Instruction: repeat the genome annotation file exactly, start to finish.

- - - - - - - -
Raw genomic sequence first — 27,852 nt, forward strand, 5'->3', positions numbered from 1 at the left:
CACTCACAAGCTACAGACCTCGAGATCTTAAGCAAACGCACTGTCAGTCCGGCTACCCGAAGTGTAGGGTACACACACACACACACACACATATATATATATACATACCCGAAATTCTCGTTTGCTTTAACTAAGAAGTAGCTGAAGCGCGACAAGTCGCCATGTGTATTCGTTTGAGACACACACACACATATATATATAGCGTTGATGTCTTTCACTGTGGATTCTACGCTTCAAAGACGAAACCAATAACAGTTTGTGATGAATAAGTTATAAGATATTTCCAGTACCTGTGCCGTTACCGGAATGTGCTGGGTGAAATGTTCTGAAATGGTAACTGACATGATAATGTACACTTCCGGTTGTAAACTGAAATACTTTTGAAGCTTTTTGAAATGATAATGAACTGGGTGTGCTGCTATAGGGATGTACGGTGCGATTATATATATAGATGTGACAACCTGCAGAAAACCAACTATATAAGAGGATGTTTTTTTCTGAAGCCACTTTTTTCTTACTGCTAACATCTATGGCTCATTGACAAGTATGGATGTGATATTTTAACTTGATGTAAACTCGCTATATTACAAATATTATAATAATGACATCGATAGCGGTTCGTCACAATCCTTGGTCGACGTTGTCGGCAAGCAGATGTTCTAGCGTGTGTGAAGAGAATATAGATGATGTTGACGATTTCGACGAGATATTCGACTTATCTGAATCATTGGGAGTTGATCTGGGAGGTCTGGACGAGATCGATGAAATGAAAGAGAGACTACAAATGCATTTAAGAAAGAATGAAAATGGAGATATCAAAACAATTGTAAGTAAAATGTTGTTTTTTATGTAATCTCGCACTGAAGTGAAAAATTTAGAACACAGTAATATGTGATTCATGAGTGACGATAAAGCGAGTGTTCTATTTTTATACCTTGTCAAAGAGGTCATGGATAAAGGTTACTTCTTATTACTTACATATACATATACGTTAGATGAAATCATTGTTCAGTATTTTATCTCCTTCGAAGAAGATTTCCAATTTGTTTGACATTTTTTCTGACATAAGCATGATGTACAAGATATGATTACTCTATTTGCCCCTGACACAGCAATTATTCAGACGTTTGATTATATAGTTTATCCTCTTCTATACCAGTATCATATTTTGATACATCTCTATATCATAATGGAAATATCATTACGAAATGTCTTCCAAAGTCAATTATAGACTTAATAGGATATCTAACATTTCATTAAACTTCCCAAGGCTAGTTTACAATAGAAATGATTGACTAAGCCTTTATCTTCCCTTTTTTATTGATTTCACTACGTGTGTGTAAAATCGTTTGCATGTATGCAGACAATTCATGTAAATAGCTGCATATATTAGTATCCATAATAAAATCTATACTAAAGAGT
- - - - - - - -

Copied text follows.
Raw genomic sequence first — 27,852 nt, forward strand, 5'->3', positions numbered from 1 at the left:
CACTCACAAGCTACAGACCTCGAGATCTTAAGCAAACGCACTGTCAGTCCGGCTACCCGAAGTGTAGGGTACACACACACACACACACACATATATATATATACATACCCGAAATTCTCGTTTGCTTTAACTAAGAAGTAGCTGAAGCGCGACAAGTCGCCATGTGTATTCGTTTGAGACACACACACACATATATATATAGCGTTGATGTCTTTCACTGTGGATTCTACGCTTCAAAGACGAAACCAATAACAGTTTGTGATGAATAAGTTATAAGATATTTCCAGTACCTGTGCCGTTACCGGAATGTGCTGGGTGAAATGTTCTGAAATGGTAACTGACATGATAATGTACACTTCCGGTTGTAAACTGAAATACTTTTGAAGCTTTTTGAAATGATAATGAACTGGGTGTGCTGCTATAGGGATGTACGGTGCGATTATATATATAGATGTGACAACCTGCAGAAAACCAACTATATAAGAGGATGTTTTTTTCTGAAGCCACTTTTTTCTTACTGCTAACATCTATGGCTCATTGACAAGTATGGATGTGATATTTTAACTTGATGTAAACTCGCTATATTACAAATATTATAATAATGACATCGATAGCGGTTCGTCACAATCCTTGGTCGACGTTGTCGGCAAGCAGATGTTCTAGCGTGTGTGAAGAGAATATAGATGATGTTGACGATTTCGACGAGATATTCGACTTATCTGAATCATTGGGAGTTGATCTGGGAGGTCTGGACGAGATCGATGAAATGAAAGAGAGACTACAAATGCATTTAAGAAAGAATGAAAATGGAGATATCAAAACAATTGTAAGTAAAATGTTGTTTTTTATGTAATCTCGCACTGAAGTGAAAAATTTAGAACACAGTAATATGTGATTCATGAGTGACGATAAAGCGAGTGTTCTATTTTTATACCTTGTCAAAGAGGTCATGGATAAAGGTTACTTCTTATTACTTACATATACATATACGTTAGATGAAATCATTGTTCAGTATTTTATCTCCTTCGAAGAAGATTTCCAATTTGTTTGACATTTTTTCTGACATAAGCATGATGTACAAGATATGATTACTCTATTTGCCCCTGACACAGCAATTATTCAGACGTTTGATTATATAGTTTATCCTCTTCTATACCAGTATCATATTTTGATACATCTCTATATCATAATGGAAATATCATTACGAAATGTCTTCCAAAGTCAATTATAGACTTAATAGGATATCTAACATTTCATTAAACTTCCCAAGGCTAGTTTACAATAGAAATGATTGACTAAGCCTTTATCTTCCCTTTTTTATTGATTTCACTACGTGTGTGTAAAATCGTTTGCATGTATGCAGACAATTCATGTAAATAGCTGCATATATTAGTATCCATAATAAAATCTATACTAAAGAGT